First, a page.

Wednesday, September 17, 2014



Our world is troubled.

No matter what is going on in our personal lives- good, bad, or indifferent-- we cannot deny the state of the world.

We read the news and we despair.
We shake our heads.
We weep for our children and the world that we are offering them.

We had so hoped to give  them a better place, a fairer situation, a more peaceful existence.
A world of enough-- of abundance even.
A safe home in our global world in which each family member is welcome and happy,  in which each person is both full and fulfilled.

Instead, we are disconnected and fearful.
We talk and talk--- and we avoid talking about  the most  important things.
We don't seem to want to have honest conversations about hunger and poverty, about race and hatred, about religion and culture, about choice and  identity, about education and opportunity, about life and death.

We distrust whole groups as "other."
We watch as "other" kills "other."

Our world is troubled.

We had seen the heads of two of our citizens handed to us on proverbial TV trays,
We  have witnessed invasions into sovereign nations and the senseless brutal slaughter of multitudes.
We have seen kidnappings of hundreds of young girls, who remain unrescued.
We have witnessed murders across our nation of unarmed young black men with their hands in the air in surrender.
We  want to close our eyes and black out the visions,  erase the images that haunt our nights and color our days.

We want to tell fairy tales and fables, but not include the truth.

We face the systematic elimination of  our rights.
We watch as power cooperates with power.
We witness as money buys more money.

Our world is troubled.

How can we remake this world?
What can we do to begin the process of rebuilding, restoring, reconciling?

We dream of a world that feeds and clothes and shelters  all of us --in collaboration and cooperation.

We adults think about this.

Our children think about it also--  more that we know-- and probably in ways we have not imagined.

What would happen if they ran the world?
How would they fix it?

That is the question that Leo and Diane Dillon ponder in their latest offering If Kids Ran the World.

Note: This is also the last offering in which they will collaborate.  Leo Dillon died  May 26, 2012.  This was the project on which they were working at the time.

In this world run by children, the important things are recognized and successfully addressed: 

...everyone would have enough  to eat... a safe place to live... medicine they needed..
Everyone would laugh a lot more... no bullying.... good places that kept some people out...
People would take care of the planet... have religious freedom...
People would live together in peace. No more hate...
Our world is troubled.
Our world is broken.
I want to live in the world described by the Dillons.

This book can help us begin conversations with our youth about a different way, a different world.
This book might even help us adults begin a new conversation, as well.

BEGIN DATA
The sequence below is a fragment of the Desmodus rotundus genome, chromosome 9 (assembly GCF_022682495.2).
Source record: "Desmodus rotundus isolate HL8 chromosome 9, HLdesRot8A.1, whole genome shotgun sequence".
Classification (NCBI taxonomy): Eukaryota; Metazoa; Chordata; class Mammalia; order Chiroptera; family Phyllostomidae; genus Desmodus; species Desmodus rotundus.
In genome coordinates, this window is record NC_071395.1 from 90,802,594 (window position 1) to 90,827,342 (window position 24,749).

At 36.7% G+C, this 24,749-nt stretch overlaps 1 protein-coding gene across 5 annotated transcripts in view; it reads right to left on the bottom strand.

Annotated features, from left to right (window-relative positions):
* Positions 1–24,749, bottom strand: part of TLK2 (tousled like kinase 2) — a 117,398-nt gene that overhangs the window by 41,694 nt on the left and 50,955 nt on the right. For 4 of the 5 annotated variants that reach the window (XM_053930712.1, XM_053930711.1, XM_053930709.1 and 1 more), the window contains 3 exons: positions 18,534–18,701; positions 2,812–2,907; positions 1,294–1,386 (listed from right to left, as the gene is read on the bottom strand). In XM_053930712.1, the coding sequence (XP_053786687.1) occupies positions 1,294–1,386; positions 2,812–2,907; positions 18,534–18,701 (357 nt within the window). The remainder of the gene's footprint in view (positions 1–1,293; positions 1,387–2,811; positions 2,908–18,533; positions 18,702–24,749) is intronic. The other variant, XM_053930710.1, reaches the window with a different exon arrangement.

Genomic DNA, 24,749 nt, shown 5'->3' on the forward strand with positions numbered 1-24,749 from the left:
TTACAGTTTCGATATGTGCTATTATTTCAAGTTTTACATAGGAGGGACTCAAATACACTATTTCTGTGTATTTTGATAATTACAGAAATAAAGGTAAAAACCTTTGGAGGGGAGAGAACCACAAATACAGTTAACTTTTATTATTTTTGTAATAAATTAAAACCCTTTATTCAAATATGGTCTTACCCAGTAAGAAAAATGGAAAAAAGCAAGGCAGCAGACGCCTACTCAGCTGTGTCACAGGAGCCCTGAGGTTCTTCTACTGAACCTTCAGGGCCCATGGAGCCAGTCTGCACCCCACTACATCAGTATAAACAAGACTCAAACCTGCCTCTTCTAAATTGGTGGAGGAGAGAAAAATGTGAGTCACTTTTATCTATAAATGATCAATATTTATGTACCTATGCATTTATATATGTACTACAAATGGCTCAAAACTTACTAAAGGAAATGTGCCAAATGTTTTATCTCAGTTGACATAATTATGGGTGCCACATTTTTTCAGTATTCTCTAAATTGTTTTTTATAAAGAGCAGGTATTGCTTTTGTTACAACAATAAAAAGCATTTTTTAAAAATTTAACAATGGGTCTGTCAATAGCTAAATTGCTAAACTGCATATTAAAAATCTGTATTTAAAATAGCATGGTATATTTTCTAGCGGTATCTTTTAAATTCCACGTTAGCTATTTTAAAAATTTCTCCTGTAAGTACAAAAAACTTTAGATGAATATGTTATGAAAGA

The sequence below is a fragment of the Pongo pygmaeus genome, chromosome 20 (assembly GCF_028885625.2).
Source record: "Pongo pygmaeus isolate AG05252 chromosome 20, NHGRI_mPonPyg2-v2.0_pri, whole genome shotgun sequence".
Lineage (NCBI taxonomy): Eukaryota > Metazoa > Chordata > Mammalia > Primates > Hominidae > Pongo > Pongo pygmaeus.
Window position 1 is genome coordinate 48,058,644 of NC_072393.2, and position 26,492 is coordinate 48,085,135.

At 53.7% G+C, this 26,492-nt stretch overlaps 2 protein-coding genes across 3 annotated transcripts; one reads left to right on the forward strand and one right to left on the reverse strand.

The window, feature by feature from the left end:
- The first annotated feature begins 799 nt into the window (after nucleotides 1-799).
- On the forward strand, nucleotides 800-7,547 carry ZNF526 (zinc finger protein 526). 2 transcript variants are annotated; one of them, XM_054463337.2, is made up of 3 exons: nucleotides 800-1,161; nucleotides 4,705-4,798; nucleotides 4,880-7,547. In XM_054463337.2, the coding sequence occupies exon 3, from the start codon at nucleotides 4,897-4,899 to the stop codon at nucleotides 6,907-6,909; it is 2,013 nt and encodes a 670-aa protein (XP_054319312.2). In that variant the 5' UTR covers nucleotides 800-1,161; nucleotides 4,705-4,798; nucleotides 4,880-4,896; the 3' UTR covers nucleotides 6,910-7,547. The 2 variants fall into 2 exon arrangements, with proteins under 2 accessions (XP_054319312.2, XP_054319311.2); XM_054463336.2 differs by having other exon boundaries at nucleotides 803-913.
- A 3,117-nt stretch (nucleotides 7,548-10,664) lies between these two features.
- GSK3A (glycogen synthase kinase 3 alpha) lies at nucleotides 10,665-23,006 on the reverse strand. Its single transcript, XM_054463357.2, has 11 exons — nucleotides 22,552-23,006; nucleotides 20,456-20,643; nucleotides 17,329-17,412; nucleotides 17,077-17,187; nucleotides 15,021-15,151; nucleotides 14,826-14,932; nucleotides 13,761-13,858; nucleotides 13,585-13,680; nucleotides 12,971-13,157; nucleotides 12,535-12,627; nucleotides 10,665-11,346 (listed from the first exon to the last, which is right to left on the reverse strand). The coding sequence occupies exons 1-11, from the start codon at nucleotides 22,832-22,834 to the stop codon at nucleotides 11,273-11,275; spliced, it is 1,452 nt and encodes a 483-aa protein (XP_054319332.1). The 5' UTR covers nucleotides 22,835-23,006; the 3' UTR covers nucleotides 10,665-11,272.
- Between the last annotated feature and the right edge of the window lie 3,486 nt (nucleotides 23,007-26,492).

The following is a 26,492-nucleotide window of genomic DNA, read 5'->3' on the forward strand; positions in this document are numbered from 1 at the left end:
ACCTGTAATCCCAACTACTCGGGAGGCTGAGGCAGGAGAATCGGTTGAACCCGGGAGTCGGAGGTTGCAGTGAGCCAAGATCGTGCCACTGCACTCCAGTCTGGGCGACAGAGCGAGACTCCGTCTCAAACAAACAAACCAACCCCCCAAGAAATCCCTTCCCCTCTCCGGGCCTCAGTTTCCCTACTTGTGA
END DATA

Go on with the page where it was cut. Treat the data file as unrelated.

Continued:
What does your new world look like?

 Sometimes, even if life is orderly and neat and seemingly perfect, there can be more.
 We can imagine more.  We can envision "different."

For our smallest children, thinking about how to create a new world could begin with The Numberlys.

William Joyce and Christina Ellis start our own brains turning as we watch the numberlys transform their world of only numbers and limited possibilities into a world of numbers and letters and endless "amazements."

From the numberlys, we learn that what is doesn't have to be all there is.  We learn that we can be active conceivers and  creators-- agents of change in our world.

What does your new world look like?  How can you be an agent of change to create this new world?

Sometimes just getting to know each other is the start of a more beautiful world. Listening to each other, learning from and about each other can be the start of a new world.

For four years now, Brandon Stanton had been capturing people in photographs and collecting their stories as well.  He is now in the middle of  a United Nations Tour-- traveling across our globe  to ten nations in 50 days, capturing images  and stories of folks  and sharing with us.   So far he has been to Iraq, Jordan, Democratic Republic of Congo, Kenya, Uganda Ukraine, and India.

Click here  for his new global images and stories.

How do the people in these places  imagine a better world?

For more about his United Nations Tour and the   Millennium Goals of which he is raising awareness, click here.

For more about Brandon Stanton and his Humans of New York Project, see my previous post, Humans of New York: A Photographic Census.

What does a better world look like to the people he is meeting in these countries?
What does a better world look like to you?

Our world is troubled.

Yet, I leave you with this beautiful expression of hope from Tomorrow's Child by Rubin Alves :
What is hope?
It is the pre -sentiment that imagination
is more real and reality is less real than it looks.
It is the hunch that the overwhelming brutality
of facts that oppress and repress us
is not the last word.
Read the entire poem, Tomorrow's Child here.

What is your hope for our world?

 Additional Posts for  Starting Conversations about Remaking Our World.

The Rights of Children

Wars and Rumors of Wars

War Stories

Open Season on Black Men

 Today's Deeper Writing Possibilities

List your most important concerns about our world today?
How would you like to see these concerns addressed?

Who has the power to make the changes you would like to see?
What actions can you take to make your desired changes a reality?

Write an essay about your new world.

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